By Jessica Kelmon, Associate Editor
Positive news this week about incrementally higher graduation rates was put in harsh perspective yesterday when Condoleezza Rice named our failures in education as a threat to national security. Rice is part of a task force on education and national security that released a scary report about how ill-prepared our students are – and the threat it poses to our national standing.
Part of the problem is that we’re not producing high school grads who can fill crucial posts in our military. According to the task force’s report published this month, the Department of Defense estimates that 75 percent of American youth are ineligible to serve in the military because they didn't graduate from high school, are obese, or have criminal records. And, of those who do graduate and might be eligible for the military, almost a third can’t pass the Armed Services Vocational Aptitude Battery test.
But the list goes on, and it’s not just that kids aren’t finishing school – it’s that they’re not learning enough even if they do:
- Only about 25% of U.S. students test proficient or better in civics.
- About eight out of ten Americans speak only English (and fewer and fewer schools teach foreign languages).
- A recent report by ACT found that only 22 percent of our high school students are "college ready" in all core subjects.
And, in case you’re thinking ‘well, it’s not my kid – my kid’s going to college’:
- Even among seniors headed to college, the College Board reported that only 43 percent meet college-ready standards.
No matter what your stance on the military and national defense, the uncomfortable reality is that this isn’t just about our armed forces, we need Americans to fill crucial roles in government, intelligence, and foreign service. To this end, former Secretary of State Rice told Charlie Rose yesterday, "national security is much broader than what you can do with your military forces - but of course, even there we are falling short." The report synopsis tidily touches on five areas where our education system is failing to prepare students in ways that affect national security, they are: economic growth and competitiveness, physical safety, intellectual property, U.S. global awareness, and U.S. unity and cohesion.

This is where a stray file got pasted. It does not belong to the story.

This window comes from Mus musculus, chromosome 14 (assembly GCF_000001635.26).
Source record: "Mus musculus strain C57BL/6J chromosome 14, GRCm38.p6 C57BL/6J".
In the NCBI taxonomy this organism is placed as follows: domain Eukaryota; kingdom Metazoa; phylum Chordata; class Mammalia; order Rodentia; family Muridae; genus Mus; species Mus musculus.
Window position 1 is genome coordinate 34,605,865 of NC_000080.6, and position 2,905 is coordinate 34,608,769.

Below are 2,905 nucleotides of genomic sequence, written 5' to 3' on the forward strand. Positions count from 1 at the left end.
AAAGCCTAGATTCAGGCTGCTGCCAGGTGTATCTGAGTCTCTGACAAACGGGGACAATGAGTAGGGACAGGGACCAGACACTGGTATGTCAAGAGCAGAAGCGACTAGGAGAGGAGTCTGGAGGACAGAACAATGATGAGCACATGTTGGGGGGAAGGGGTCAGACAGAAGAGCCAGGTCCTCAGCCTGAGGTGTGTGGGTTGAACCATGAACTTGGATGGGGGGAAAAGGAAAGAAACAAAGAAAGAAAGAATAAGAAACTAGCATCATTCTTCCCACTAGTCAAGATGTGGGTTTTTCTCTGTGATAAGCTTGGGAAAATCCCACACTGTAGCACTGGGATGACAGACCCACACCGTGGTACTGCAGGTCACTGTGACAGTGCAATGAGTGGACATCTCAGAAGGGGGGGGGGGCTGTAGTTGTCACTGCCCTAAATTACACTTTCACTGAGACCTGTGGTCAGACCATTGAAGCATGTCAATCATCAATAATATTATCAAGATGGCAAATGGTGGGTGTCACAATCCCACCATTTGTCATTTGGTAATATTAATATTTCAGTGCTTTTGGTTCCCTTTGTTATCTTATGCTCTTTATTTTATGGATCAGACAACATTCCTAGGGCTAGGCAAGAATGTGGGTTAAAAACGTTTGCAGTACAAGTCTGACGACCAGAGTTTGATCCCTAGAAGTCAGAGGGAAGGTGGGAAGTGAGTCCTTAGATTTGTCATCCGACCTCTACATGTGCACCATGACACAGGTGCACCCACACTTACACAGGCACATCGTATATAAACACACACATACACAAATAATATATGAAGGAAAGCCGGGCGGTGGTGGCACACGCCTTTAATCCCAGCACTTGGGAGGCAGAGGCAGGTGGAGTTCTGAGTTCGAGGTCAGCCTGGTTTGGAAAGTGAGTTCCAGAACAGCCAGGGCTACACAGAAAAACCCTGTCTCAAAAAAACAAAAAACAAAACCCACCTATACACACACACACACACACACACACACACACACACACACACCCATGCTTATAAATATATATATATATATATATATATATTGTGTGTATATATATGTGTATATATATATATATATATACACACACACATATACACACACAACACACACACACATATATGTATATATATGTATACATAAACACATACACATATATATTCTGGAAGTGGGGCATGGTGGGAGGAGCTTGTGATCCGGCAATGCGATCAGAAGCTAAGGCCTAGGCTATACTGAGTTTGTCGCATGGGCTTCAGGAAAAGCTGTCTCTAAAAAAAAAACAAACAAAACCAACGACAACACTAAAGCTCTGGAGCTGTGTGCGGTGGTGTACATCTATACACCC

Obviously, this is a national issue, and better education funding and prioritizing education as a cultural value would be crucial steps in the right direction. The task force supports expanding the Common Core Standards to encompass more subjects than just English and math as an effort to standardize what kids are learning (and raise the learning curve). But if and when such reforms will be adopted is up in the air (and it's hard to be optimistic that they'll happen any time soon, given the current budget-cutting climate).
But we don't have to wait around and hope for the best. If language programs at our schools have been cut, for example, we can work with other parents to push for their reinstatement, or, if that doesn't work, look for affordable programs outside of school. We can teach civic awareness at home around the dinner table. And we can take advantage of museums, libraries, and daily teaching moments to get kids used to learning outside the classroom, too. What else can parents do – right here, right now – to help their kids be educated, prepared, and competitive? What, if anything, are you doing?